What is the Critical Zone?

Critical Zone science is a new field of science that links together many existing fields.  It studies water, air, ecosystems and hard rock geology but it is not soil science. However, Critical Zone science is built upon many of the same ideas and principles of soil science. What makes Critical Zone science different is that it focuses on how rocks, soils, and plants help sustain life, especially humans, while soil science has a much broader focus on soils. In addition, Critical Zone science is different because it puts soils into a much deeper context, with respect to depth and time. So is it really a new field of science and do we need the Critical Zone concept?

Scientists in a soil pit
Daniel Richter and Anna Wade examining a soil pit at the Calhoun CZO in South Carolina. Photo by Justin Richardson.

For those who are regular readers of Soils Matter, you know that soil scientists describe the soil-forming process based on the Climate, Organisms, Relief, Parent Material and Time (or, CLORPT for short! For more on CLORPT, read this Soils Matter blog).

Critical Zone scientists are focusing a bit differently on their research than general soil scientists. In 2001, the National Research Council added a definition of the Critical Zone. And, it’s this small change in focus that is leading to new concepts that are important to the role soils, and their parent materials, play in sustaining life.

To study soils, soil scientists dig pits, revealing a “soil profile.” Many pits go several feet deep – until we hit the parent material. Critical Zone scientists are digging and drilling much deeper than just the soil profile. This is because new research shows that what is happening to the parent material can later affect soil formation, and the soil itself. Think of it as looking at your genetic background through a genetic test!

In some cases, they are listening to deep rocks. Critical Zone scientists have implemented geophysics to listen to sound moving through rock to learn about how crumbly or intact it is. An important study of the Critical Zone1 showed that stresses on bedrock on hillsides help control how fractures are created. In other words, the shape of a hill and the internal stresses within bedrock plays a role in producing material that will one day become soil. This challenges the general idea that soil production is dominated by what happens when rocks are exposed to the surface.

Scientists in a forest at Eel River, CA
Critical Zone scientists discussing the Elder Creek next to a large river-incision at the Eel River critical zone in northern California. Photo by Justin Richardson

Critical Zone scientists recognize that deep weathering can be as important as weathering in soils. We like to think weathering is primarily occurring in soils because of organic acids and plant roots. While is generally true, bedrock weathering can also be very important for groundwater chemistry and the production of soils. The Shale Hills Critical Zone Observatory conducted a study with others that showed that bedrock weathering is happening as deep as 23 feet below the surface2. This is 20,000 leagues deeper compared to most 3 or even 6 foot soil pits!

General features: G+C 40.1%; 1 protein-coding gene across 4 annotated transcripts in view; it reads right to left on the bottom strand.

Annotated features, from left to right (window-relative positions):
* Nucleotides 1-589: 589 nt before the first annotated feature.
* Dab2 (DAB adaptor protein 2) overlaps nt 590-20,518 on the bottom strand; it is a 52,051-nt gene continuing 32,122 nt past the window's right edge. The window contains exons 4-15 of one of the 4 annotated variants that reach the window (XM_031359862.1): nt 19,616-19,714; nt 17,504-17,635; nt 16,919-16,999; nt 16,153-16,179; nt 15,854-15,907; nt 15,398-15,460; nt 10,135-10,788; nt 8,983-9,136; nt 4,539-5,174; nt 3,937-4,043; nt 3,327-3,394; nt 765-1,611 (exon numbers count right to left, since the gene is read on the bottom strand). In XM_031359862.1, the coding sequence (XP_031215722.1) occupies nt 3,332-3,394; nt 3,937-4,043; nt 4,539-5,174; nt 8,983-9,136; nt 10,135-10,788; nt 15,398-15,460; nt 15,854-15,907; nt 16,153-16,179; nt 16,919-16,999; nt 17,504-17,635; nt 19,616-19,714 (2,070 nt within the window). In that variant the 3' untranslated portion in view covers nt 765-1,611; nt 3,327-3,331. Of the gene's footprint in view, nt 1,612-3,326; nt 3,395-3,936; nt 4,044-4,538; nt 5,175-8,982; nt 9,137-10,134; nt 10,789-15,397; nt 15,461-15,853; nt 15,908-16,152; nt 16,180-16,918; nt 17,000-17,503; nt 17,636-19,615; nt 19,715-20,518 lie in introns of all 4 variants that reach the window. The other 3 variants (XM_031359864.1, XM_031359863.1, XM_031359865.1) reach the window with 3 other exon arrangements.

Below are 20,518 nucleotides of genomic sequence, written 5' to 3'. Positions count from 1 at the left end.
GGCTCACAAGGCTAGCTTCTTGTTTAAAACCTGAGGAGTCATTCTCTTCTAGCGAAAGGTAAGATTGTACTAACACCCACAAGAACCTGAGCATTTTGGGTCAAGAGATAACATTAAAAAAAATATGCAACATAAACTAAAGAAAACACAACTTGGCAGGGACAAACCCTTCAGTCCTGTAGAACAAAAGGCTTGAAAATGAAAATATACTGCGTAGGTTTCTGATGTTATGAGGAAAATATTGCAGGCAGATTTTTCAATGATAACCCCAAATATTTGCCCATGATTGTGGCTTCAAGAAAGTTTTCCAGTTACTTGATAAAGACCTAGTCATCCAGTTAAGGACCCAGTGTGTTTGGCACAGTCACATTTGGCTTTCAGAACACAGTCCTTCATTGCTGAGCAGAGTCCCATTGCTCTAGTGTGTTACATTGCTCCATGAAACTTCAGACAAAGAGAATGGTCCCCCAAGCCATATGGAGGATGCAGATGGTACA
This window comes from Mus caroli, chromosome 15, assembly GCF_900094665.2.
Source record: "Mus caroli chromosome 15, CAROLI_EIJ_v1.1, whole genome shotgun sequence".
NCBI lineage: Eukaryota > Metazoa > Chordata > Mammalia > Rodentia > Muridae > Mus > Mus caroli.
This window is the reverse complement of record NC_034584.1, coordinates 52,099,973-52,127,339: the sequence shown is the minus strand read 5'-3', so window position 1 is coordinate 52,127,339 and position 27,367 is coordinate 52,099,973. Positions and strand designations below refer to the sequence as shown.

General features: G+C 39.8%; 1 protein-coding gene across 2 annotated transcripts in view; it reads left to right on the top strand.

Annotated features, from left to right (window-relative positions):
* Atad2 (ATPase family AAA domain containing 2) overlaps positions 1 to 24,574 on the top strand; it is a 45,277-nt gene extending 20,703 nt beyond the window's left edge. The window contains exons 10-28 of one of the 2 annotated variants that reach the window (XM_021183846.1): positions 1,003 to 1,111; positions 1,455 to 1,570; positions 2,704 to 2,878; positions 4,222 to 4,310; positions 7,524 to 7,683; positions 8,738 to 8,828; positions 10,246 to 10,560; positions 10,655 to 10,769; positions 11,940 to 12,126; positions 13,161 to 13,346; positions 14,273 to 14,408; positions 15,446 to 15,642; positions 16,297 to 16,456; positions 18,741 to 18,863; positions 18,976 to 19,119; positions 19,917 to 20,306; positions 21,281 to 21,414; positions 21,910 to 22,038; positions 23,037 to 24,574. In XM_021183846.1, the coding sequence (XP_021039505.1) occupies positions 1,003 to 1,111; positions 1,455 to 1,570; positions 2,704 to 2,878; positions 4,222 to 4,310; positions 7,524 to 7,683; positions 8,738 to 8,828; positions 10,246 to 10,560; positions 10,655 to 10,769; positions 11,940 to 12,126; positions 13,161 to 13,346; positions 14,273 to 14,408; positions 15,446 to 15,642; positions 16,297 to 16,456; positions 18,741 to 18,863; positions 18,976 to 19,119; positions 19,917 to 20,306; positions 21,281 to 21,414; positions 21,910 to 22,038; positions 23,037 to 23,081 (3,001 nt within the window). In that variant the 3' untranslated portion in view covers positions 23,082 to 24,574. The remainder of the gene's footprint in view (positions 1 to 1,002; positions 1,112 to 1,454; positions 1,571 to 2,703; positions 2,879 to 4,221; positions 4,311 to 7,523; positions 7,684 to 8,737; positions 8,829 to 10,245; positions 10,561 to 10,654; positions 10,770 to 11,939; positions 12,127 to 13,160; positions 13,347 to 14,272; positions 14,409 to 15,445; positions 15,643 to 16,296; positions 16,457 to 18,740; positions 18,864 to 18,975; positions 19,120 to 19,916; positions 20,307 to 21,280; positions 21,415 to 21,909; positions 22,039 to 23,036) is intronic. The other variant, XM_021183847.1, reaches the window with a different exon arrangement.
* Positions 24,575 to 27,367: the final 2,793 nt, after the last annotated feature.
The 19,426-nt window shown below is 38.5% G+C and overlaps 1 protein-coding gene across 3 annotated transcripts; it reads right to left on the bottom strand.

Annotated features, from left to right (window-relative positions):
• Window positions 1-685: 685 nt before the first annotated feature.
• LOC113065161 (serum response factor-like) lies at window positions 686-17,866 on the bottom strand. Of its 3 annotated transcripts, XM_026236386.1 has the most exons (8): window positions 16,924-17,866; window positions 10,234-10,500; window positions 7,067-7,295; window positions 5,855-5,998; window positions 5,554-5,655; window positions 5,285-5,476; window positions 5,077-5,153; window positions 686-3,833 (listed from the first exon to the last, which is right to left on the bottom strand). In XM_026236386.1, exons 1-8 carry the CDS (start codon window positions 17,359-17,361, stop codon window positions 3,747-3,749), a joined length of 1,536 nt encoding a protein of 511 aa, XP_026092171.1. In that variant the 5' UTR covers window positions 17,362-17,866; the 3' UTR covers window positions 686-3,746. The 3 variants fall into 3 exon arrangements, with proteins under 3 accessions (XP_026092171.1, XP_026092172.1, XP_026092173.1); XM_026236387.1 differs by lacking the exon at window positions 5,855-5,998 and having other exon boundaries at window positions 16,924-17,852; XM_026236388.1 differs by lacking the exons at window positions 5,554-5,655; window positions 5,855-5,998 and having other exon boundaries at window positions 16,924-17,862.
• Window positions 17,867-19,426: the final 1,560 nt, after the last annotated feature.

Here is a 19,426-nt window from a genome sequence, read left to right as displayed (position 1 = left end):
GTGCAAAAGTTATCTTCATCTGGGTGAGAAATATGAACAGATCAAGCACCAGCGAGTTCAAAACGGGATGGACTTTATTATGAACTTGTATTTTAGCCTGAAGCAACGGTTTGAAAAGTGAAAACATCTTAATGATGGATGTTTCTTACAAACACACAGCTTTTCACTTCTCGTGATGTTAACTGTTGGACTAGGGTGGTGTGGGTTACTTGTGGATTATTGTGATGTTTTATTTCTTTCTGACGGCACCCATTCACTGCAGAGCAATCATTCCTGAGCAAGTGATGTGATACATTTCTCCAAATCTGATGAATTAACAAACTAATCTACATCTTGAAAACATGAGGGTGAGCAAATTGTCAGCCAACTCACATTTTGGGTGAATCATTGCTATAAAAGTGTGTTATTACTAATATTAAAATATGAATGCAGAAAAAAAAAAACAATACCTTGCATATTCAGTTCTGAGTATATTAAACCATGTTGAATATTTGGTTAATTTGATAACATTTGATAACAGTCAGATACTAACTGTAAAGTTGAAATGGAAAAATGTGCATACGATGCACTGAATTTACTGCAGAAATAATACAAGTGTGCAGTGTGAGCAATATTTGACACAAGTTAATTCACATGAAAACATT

At this deep depth, pyrite, a mineral made of sulfur that can produce rotten egg smells, can create sulfuric acid during weathering. The sulfuric acid accelerates bedrock weathering. Pyrite isn’t stable up closer to the soil surface; these findings have important impacts in future research of soil formation.

Critical Zone scientists are even taking soil science to new dimensions of time. Many soil scientists are concerned with the loss of soils. They focus on erosion control and best practices to prevent further soil loss, which is an important factor in making sure that the soil we have can help us grow our food, clean our water, and all the other “jobs” soils do for the earth.

Critical Zone scientists are researching another side to this equation: how fast rocks can generate soils. Since we do not have time machines to speed up things like weathering, Critical Zone scientists have focused their efforts on formulating models to predict soil generation. Research at the Catalina-Jemez Critical Zone Observatory is tackling this question3. They are comparing research sites in southern California, New Mexico, and Arizona. They are monitoring several sites to see if they can find ways to predict whether carbon, water and other variables influence deep weathering.

Critical Zone science and soil science may have a few differences but they are very similar. Although we approach our research a bit differently, we are all working to protect soil as an important natural resource. Learning more about soil formation – and going back in the process – will lead to new discoveries that we may eventually apply to other planets!

Answered by Justin Richardson, University of Massachusetts, Amherst

Interested in more? Read about research here: Critical zone, critical research.

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  1. Clair J, et al 2015) Geophysical imaging reveals topographic stress control of bedrock weathering. Science 350:534–538. doi:10.1126/science.aab2210
  2. Brantley, S.L., et al 2013. Probing deep weathering in the Shale Hills Critical Zone Observatory, Pennsylvania (USA): the hypothesis of nested chemical reaction fronts in the subsurface. Earth Surface Processes and Landforms, 38(11), pp.1280-1298
  3. Chorover, J. et al 2011. How water, carbon, and energy drive critical zone evolution: The Jemez–Santa Catalina Critical Zone Observatory. Vadose Zone Journal10(3), pp.884-899.

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